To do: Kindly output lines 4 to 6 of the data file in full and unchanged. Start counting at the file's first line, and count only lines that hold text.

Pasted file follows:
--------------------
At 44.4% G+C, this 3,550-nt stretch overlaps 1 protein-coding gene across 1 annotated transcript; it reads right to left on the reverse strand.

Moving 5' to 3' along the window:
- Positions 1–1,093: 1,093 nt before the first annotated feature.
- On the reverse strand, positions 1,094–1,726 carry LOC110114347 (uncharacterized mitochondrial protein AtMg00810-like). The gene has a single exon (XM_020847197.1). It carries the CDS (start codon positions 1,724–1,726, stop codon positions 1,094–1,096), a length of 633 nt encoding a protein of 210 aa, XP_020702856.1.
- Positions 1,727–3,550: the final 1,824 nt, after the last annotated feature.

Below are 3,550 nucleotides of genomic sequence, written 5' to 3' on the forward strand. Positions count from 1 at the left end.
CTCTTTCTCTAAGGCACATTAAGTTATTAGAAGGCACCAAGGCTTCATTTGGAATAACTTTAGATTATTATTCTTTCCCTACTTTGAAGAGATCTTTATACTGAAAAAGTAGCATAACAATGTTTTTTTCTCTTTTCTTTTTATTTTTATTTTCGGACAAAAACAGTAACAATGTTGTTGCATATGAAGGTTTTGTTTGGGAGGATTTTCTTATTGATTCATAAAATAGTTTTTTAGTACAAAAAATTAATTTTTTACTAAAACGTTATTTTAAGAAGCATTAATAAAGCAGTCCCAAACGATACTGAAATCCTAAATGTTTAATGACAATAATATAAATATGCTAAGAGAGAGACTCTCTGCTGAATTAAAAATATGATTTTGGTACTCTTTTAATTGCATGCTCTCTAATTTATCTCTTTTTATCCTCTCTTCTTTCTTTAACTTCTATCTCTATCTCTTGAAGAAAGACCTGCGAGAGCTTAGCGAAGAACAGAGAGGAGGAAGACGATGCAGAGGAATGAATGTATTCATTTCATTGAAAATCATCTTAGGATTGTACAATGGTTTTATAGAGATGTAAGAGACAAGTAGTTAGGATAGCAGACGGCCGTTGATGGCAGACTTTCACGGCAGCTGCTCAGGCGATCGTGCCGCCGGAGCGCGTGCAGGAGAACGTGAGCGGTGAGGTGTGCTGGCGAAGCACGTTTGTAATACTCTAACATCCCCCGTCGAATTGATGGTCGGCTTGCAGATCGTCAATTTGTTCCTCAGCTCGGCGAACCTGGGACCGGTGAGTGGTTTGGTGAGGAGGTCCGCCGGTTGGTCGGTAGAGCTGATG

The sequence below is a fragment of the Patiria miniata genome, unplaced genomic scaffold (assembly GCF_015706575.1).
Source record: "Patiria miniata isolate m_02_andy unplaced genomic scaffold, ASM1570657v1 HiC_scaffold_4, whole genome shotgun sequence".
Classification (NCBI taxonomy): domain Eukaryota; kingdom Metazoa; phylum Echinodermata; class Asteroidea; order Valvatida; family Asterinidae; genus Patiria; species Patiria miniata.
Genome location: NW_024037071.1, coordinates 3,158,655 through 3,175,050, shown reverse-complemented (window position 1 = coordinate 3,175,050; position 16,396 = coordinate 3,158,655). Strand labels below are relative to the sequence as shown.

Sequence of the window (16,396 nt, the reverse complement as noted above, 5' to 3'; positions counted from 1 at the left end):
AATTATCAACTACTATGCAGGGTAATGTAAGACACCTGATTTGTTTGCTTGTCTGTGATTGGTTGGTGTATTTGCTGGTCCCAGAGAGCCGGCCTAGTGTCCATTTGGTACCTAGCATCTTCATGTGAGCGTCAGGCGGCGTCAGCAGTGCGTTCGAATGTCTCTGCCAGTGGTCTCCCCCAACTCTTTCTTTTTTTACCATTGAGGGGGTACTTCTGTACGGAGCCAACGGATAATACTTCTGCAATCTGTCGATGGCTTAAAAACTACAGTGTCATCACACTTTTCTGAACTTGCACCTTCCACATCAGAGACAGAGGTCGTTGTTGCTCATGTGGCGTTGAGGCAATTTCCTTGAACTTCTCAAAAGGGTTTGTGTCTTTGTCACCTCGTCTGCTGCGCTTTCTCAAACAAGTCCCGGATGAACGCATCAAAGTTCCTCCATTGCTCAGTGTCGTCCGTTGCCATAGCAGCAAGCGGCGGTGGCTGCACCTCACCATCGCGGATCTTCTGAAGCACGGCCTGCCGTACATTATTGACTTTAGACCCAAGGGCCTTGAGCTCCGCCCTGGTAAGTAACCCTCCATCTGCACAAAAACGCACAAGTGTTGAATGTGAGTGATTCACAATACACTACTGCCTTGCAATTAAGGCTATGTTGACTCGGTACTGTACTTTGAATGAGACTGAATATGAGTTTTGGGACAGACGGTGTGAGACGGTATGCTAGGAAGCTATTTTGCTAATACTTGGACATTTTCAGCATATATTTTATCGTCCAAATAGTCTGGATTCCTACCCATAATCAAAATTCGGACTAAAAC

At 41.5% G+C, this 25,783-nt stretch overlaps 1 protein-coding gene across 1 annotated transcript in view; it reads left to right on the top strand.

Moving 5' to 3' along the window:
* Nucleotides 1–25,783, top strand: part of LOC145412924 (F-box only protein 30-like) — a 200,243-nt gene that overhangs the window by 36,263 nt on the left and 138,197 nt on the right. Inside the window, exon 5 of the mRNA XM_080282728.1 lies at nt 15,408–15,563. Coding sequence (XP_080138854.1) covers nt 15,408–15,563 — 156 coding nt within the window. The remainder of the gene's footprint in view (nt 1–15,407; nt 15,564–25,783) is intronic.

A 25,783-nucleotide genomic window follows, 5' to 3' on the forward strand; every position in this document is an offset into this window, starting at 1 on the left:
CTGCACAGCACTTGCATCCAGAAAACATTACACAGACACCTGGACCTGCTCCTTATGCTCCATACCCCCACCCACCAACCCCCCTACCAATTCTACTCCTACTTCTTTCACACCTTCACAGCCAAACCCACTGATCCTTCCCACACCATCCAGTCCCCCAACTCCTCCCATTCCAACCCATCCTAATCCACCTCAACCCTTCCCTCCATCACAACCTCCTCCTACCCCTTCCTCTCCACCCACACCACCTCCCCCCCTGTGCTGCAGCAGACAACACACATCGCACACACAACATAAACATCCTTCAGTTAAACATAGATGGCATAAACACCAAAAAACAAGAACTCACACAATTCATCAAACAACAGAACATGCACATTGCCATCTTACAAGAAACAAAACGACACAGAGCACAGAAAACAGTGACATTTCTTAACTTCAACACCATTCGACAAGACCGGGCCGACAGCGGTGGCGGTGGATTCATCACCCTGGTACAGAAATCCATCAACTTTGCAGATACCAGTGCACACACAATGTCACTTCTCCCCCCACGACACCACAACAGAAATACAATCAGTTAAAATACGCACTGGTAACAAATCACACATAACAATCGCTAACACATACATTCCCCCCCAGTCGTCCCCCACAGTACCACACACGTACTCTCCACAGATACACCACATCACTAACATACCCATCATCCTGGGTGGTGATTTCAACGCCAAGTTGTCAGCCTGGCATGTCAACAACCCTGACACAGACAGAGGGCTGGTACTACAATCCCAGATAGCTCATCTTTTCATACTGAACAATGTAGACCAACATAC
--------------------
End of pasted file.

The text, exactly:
- On the reverse strand, positions 1,094–1,726 carry LOC110114347 (uncharacterized mitochondrial protein AtMg00810-like). The gene has a single exon (XM_020847197.1). It carries the CDS (start codon positions 1,724–1,726, stop codon positions 1,094–1,096), a length of 633 nt encoding a protein of 210 aa, XP_020702856.1.
- Positions 1,727–3,550: the final 1,824 nt, after the last annotated feature.

Below are 3,550 nucleotides of genomic sequence, written 5' to 3' on the forward strand. Positions count from 1 at the left end.